No Nukes is Good Nukes ... For Now

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The 19 sirens you're hearing in San Clemente and 52 total within a 10-mile radius of San Onofre Nuclear Generating Station are not Edison's version of church bells rejoicing the Obama administration's favorable view of nukes. The plant is conducting tests through Friday.
The Orange County Register's Teri Sforza has a fascinating post today that answers the question "Will California be frozen out of Obama's nuclear future?" this way: definitely yes in the short term, possibly no in the long term.

The White House last month announced an $8.3 billion loan guarantee to support construction of two nuclear reactors in Georgia, the first new plants in the U.S. in more than 30 years.

But California will not participate in what President Obama considers an integral component of America's "low-carbon future" because the Golden State in 1976 banned all new nuclear construction until "a demonstrated technology exists" for permanent disposal or reprocessing of spent nuclear fuel.

The leading state legislator to try to change that in recent years is Assemblyman Chuck DeVore (R-Irvine), who is now running for the U.S. Senate. But the bills and voter initiatives he has championed have gone nowhere.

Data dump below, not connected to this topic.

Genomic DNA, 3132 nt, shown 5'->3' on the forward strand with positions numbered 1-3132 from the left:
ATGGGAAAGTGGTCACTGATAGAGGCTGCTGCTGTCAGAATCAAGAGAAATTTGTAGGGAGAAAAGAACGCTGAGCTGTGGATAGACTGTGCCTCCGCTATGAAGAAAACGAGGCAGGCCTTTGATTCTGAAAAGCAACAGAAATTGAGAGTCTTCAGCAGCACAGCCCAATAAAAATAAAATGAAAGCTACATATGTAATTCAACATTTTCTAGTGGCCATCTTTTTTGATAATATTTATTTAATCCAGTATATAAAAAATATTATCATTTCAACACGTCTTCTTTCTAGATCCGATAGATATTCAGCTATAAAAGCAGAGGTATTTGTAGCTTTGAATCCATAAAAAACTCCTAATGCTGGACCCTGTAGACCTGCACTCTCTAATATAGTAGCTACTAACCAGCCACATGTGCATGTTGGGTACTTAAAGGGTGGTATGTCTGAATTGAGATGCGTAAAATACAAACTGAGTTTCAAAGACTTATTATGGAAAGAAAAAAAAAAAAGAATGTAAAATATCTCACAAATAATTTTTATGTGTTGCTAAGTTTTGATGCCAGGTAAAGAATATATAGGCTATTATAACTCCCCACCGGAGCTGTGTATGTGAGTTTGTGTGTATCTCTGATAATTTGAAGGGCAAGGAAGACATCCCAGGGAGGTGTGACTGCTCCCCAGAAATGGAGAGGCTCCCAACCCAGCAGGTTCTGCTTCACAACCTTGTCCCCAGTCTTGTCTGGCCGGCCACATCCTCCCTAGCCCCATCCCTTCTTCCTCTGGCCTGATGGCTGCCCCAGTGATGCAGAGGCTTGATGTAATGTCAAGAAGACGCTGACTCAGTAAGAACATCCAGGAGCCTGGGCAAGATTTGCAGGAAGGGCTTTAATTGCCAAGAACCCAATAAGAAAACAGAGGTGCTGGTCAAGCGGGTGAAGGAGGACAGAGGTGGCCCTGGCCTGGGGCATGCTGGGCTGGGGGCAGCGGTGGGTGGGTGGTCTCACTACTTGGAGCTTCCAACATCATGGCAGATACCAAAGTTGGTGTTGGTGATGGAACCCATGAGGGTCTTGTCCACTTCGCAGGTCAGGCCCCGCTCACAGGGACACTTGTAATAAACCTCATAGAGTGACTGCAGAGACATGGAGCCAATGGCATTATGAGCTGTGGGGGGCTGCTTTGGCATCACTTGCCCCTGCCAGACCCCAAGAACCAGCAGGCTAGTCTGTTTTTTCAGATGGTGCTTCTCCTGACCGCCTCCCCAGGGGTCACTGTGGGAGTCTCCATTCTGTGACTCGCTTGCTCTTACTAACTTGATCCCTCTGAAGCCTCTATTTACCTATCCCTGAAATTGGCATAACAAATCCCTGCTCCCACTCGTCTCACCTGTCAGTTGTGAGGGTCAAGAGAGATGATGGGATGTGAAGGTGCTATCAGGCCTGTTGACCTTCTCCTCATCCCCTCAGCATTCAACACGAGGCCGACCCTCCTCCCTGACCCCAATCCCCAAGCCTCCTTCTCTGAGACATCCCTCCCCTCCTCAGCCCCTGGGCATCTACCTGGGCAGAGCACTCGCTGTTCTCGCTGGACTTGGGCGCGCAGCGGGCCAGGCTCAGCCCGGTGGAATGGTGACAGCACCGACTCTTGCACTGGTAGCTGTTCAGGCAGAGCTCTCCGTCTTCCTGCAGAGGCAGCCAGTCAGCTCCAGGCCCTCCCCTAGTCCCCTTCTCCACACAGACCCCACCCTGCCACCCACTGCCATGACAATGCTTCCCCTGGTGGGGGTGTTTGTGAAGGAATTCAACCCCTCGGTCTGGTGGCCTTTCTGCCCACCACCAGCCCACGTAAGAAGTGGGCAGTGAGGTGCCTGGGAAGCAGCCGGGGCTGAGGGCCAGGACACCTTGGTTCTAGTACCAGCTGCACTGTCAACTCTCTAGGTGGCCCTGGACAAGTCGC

Writes Sforza:

It appeals to our sense of irony to  think of DeVore and Obama as sharing an opinion on any issue. But there you have it. California's resolve to outlaw nuclear power is beginning to fissure and fracture, and things will change here, said DeVore, who has made himself something of a policy wonk on the issue.

Fulfilling a dream of new reactors all along the California coastline will not be realized at the polls, under the Capitol dome in Sacramento or through the feds saying the spent fuel disposal issue has been solved, DeVore argues.

More likely would be reactors being built on sovereign American Indian land in California or after a U.S. Supreme Court ruling the finds partial solving of the spent fuel disposal issue is good enough to allow projects to proceeds.

DeVore wagers the next generation of Californians-"which isn't afraid of technology, and doesn't have a Cold War mentality, and never saw The China Syndrome"-will be more receptive to nukes.

"I am optimistic on the long-term prospects because it makes such logical sense," he tells Sforza, "but I'm not optimistic on the short-term prospects."


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